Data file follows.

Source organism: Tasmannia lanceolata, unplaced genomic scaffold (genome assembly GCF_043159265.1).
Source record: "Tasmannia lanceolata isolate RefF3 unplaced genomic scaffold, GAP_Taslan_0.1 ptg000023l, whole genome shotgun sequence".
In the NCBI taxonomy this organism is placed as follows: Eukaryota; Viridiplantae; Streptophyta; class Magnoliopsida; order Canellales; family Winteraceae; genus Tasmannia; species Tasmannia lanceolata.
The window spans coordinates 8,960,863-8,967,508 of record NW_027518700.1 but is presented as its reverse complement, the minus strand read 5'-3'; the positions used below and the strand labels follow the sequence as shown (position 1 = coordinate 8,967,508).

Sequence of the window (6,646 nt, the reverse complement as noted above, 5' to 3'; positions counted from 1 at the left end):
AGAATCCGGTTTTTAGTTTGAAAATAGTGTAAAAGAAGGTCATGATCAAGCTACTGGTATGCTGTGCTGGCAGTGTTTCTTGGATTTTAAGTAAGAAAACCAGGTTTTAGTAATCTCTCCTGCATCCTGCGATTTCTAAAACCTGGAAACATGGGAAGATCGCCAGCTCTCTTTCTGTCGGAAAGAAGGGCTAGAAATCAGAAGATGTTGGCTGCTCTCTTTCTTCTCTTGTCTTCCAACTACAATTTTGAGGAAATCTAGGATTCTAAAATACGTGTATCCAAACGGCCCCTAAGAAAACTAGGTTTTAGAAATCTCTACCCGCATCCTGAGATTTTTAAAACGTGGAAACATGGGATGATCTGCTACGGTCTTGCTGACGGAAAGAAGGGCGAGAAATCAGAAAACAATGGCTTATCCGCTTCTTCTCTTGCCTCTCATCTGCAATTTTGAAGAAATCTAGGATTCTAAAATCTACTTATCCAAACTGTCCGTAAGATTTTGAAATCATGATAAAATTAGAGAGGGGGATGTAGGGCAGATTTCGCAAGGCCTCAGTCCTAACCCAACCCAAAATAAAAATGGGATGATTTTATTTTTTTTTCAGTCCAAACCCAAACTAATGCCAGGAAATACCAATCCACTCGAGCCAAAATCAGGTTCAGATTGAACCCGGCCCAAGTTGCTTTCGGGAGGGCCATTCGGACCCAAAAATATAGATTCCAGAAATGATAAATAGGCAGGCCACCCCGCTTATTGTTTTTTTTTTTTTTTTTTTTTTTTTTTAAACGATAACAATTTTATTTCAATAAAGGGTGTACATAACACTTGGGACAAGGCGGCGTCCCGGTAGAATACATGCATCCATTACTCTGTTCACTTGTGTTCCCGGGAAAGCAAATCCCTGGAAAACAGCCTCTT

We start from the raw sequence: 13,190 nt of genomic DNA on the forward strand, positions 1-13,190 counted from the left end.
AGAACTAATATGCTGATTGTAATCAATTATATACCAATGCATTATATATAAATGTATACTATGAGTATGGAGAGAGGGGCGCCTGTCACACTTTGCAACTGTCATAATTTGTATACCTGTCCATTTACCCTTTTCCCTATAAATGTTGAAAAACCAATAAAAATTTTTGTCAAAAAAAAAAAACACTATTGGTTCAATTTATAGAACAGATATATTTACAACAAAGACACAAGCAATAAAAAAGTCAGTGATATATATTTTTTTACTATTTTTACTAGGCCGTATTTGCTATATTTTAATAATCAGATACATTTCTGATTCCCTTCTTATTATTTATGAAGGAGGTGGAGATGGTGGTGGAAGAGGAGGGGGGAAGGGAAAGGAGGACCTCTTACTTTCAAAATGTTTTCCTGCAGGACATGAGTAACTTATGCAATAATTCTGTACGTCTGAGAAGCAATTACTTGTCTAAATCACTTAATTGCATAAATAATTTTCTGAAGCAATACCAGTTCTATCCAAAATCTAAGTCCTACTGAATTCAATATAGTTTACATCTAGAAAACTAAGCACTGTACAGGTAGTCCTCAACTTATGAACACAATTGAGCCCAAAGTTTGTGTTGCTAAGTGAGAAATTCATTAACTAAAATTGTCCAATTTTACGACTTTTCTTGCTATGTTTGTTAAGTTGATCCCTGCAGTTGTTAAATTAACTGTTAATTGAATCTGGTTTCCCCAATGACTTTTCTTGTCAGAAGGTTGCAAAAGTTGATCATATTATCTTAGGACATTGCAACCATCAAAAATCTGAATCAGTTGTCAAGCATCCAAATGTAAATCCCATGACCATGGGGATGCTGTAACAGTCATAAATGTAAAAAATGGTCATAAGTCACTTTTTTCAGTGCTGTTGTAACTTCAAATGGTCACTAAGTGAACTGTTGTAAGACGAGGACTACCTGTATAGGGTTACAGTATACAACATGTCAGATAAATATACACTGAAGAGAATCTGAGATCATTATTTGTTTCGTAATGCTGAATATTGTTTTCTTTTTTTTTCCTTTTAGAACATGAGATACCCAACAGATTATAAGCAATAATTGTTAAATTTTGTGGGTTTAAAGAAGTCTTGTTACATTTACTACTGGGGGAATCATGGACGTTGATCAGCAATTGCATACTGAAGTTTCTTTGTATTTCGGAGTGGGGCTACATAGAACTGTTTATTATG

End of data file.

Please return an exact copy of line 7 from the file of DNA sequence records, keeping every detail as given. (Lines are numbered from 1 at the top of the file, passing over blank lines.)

We start from the raw sequence: 13,190 nt of genomic DNA on the forward strand, positions 1-13,190 counted from the left end.